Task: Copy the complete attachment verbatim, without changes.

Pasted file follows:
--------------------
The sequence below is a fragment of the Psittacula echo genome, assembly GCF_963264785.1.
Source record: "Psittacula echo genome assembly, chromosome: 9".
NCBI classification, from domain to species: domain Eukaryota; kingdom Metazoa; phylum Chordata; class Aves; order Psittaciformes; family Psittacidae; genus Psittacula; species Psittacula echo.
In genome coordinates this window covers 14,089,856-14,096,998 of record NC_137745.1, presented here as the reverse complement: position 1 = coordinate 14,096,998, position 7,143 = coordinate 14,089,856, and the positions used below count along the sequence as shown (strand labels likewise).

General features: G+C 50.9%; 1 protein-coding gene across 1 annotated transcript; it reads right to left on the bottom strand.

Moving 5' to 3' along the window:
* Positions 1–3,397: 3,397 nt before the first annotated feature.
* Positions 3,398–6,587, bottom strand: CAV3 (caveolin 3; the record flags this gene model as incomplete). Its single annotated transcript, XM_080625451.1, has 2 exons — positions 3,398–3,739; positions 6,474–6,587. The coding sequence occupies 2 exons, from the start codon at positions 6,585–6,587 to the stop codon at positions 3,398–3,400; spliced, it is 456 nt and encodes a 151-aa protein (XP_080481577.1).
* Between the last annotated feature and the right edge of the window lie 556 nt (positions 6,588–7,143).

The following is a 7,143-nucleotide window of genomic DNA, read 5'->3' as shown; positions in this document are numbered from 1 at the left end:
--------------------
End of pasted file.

The sequence below is a fragment of the Psittacula echo genome, assembly GCF_963264785.1.
Source record: "Psittacula echo genome assembly, chromosome: 9".
NCBI classification, from domain to species: domain Eukaryota; kingdom Metazoa; phylum Chordata; class Aves; order Psittaciformes; family Psittacidae; genus Psittacula; species Psittacula echo.
In genome coordinates this window covers 14,089,856-14,096,998 of record NC_137745.1, presented here as the reverse complement: position 1 = coordinate 14,096,998, position 7,143 = coordinate 14,089,856, and the positions used below count along the sequence as shown (strand labels likewise).

General features: G+C 50.9%; 1 protein-coding gene across 1 annotated transcript; it reads right to left on the bottom strand.

Moving 5' to 3' along the window:
* Positions 1–3,397: 3,397 nt before the first annotated feature.
* Positions 3,398–6,587, bottom strand: CAV3 (caveolin 3; the record flags this gene model as incomplete). Its single annotated transcript, XM_080625451.1, has 2 exons — positions 3,398–3,739; positions 6,474–6,587. The coding sequence occupies 2 exons, from the start codon at positions 6,585–6,587 to the stop codon at positions 3,398–3,400; spliced, it is 456 nt and encodes a 151-aa protein (XP_080481577.1).
* Between the last annotated feature and the right edge of the window lie 556 nt (positions 6,588–7,143).

The following is a 7,143-nucleotide window of genomic DNA, read 5'->3' as shown; positions in this document are numbered from 1 at the left end: